Covid-19 cases and hospitalizations fell 77% and 44% over the past month, respectively, LA County health officials said on Monday. This is great news for the hardest hit region of the country. The question remains, however, whether new variants of the virus will create a new wave.
Los Angeles County Director of Public Health Barbara Ferrer said Monday that “we will report later today that we now have 5 cases associated with the UK variant.” It’s not a lot, but the amount of genomic testing in the county to identify new variants is extremely low compared to the number of Covid tests delivered.
“It is impossible that we do not have [that] variant circulating here, ”Ferrer said. The UK mutant strain is believed to be 30-50% more transmissible. According to a new report, the British variant doubles its prevalence among identified cases every 9 to 10 days.
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As for the South African variant, also more transmissible and possibly also vaccine resistant, “Let’s assume it’s here,” Ferrer said. Then she dropped the real bomb.
“At least 50% of our samples showed the West Coast variant,” Ferrer said, before hiding that “more research needs to be done.”
Last week, California’s top health official revealed that more than 1,000 cases of the West Coast variant have been discovered in the state. California Governor Gavin Newsom said Monday that number had risen to 1,200. That’s a 20% increase in less than a week.
Such increases could make the effort to vaccinate Los Angeles residents even more critical. The region has dramatically stepped up its immunization infrastructure in recent weeks, but a bottleneck in vaccine supply is hampering the effort.
Newsom revealed on Monday that 1.2 million doses of the vaccine are expected to arrive in the state this week. But only 540,000 of them will be first doses. “We need to see more doses entering the state to keep these sites operational,” Newsom said.
Ferrer said the situation in Los Angeles was even more dire. For the remainder of this week, at county vaccination sites, she said, “All we can offer are second dose appointments.” In a county of 10 million people with new variants in circulation, that’s a problem.
Nicknamed variously B.1.429 and B.1.427, the West Coast Variant or sometimes referred to as CAL.20C, the new strains are still a mystery.
Dr Charles Chiu, virologist and professor of laboratory medicine at UCSF who, together with state authorities, genetically sequenced test samples to identify new variants, said the first indications are CAL .20C may be less sensitive to currently approved vaccines, but further investigation is needed.
“This variant carries three mutations, including L452R, in the spike protein, which the virus uses to bind and enter cells, and is the target of the two vaccines currently available in the United States,” said Dr. Chiu. A spike protein mutation could then interfere with the efficacy of the vaccine. Given the importance of this spike protein, L452R is another name sometimes used for West Coast variants.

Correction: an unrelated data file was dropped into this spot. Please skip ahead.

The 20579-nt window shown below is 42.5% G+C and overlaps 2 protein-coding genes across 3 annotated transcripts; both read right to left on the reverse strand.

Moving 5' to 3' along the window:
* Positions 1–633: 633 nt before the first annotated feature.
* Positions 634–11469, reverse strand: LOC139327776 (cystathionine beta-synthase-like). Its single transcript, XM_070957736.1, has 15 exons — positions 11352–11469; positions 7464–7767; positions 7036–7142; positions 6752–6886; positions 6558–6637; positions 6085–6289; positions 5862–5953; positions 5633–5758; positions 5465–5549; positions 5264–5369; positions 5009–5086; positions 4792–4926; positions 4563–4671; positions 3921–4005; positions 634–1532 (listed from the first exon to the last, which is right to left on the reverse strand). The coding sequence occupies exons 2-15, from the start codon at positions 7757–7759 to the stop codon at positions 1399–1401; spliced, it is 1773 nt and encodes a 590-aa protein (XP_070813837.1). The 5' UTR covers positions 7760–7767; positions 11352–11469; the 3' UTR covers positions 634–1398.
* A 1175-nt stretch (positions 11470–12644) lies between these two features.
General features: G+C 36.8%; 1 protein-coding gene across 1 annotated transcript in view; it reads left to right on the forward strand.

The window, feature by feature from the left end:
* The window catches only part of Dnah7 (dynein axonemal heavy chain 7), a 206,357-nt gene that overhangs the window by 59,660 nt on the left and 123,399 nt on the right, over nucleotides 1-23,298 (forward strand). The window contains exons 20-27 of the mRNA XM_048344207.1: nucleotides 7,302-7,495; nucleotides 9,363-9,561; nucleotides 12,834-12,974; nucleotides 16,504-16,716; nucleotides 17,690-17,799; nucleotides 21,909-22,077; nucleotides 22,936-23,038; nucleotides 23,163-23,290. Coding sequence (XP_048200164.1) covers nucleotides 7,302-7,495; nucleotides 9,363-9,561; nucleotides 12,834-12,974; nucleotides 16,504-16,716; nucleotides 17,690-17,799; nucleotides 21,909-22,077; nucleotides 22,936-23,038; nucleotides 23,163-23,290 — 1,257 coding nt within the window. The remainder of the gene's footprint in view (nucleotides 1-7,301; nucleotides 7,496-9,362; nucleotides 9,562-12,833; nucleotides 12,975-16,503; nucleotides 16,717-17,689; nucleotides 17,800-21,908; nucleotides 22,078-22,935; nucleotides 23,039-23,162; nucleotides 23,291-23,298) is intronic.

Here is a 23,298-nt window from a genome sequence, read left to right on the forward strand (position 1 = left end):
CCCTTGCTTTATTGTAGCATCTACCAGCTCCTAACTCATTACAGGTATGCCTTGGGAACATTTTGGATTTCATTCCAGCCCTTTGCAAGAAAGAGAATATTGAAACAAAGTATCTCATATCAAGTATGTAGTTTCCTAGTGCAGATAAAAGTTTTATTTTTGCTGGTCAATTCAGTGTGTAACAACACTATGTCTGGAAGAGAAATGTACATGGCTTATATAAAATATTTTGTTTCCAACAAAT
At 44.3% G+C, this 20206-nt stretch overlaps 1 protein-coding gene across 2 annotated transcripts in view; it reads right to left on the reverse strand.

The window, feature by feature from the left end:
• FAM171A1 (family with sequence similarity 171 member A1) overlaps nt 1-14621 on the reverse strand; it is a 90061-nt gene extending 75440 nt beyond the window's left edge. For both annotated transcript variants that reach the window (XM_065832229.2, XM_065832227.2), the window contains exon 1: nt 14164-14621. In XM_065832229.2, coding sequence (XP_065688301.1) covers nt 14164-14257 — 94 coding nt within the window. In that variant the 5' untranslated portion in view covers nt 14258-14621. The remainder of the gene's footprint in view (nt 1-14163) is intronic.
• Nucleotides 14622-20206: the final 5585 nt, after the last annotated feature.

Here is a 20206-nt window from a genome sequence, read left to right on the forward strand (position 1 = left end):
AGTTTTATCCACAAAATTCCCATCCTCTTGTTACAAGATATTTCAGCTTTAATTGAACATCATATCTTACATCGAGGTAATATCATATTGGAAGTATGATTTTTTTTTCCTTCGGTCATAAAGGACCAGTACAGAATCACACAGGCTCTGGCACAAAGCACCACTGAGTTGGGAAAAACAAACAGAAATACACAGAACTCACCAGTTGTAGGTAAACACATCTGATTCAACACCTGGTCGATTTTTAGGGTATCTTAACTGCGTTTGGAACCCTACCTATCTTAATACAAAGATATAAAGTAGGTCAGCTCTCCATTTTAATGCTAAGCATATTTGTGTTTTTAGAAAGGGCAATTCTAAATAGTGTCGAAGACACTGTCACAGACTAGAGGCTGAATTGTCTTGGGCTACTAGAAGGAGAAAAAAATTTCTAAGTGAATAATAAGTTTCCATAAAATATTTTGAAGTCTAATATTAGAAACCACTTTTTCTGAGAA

When asked about vaccine resistance, Ghaly was more circumspect, saying, “He doesn’t know exactly what its exact role is in making people sicker or its impact on things like the vaccine.
West Coast variants have also been detected in Los Angeles, Mono, Monterey, Orange, Riverside, San Francisco, San Bernardino, San Diego, San Luis Obispo, Humboldt, and Lake counties. Since genomic sequencing is rare, it is currently unclear exactly what the prevalence of L452 is statewide, nationally, or globally.
Dr Chiu said L452R has grown from around 3.8% of the samples it tested from late November 2020 to early December to over 25.2% from late December to early January 2021.
Eric Vail, director of molecular pathology at Cedars-Sinai, said The New York Times that CAL.20C may have played a role in the spike in cases that overwhelmed Southern California hospitals earlier this month. “I have no doubts that this is a more infectious strain of the virus,” said Dr Vail.
Scientists are concerned about L452R because it may help coronaviruses adhere to and infect human cells more easily.
Dr Vail and other state researchers say the L452 mutations they found were still alongside four other specific mutations. This invariable arrangement was a strong sign of a single line “native” to California.
Cedars researchers discovered CAL.20C in July. As far as limited genetic testing was able to detect, the variant did not reappear in Southern California until October. At the time, this did not seem to be widespread.
As of December, however, 36% of virus samples from Cedars-Sinai patients were identified as CAL2.0C. The variant also accounted for nearly a quarter of all samples from Southern California. But again, the number of samples tested is tiny next to the total number of daily Covid tests.
By early January, the state had administered more than 30 million Covid-19 tests. Of those tens of millions, only about 7,000 had been genomically analyzed, according to the San Jose Mercury News. It must be said that the nation as a whole is terribly behind in such analyzes. But California – and Los Angeles in particular – is the global epicenter of the pandemic. The need here is more acute. But these tests are expensive.
Los Angeles County only genomically analyzes a few dozen samples per day, so it’s hard to know. That’s on an average of 81,000 tests per day. (Health officials say they are flagging the most suspicious samples for genomic examination, which appears to increase the likelihood of finding mutations.)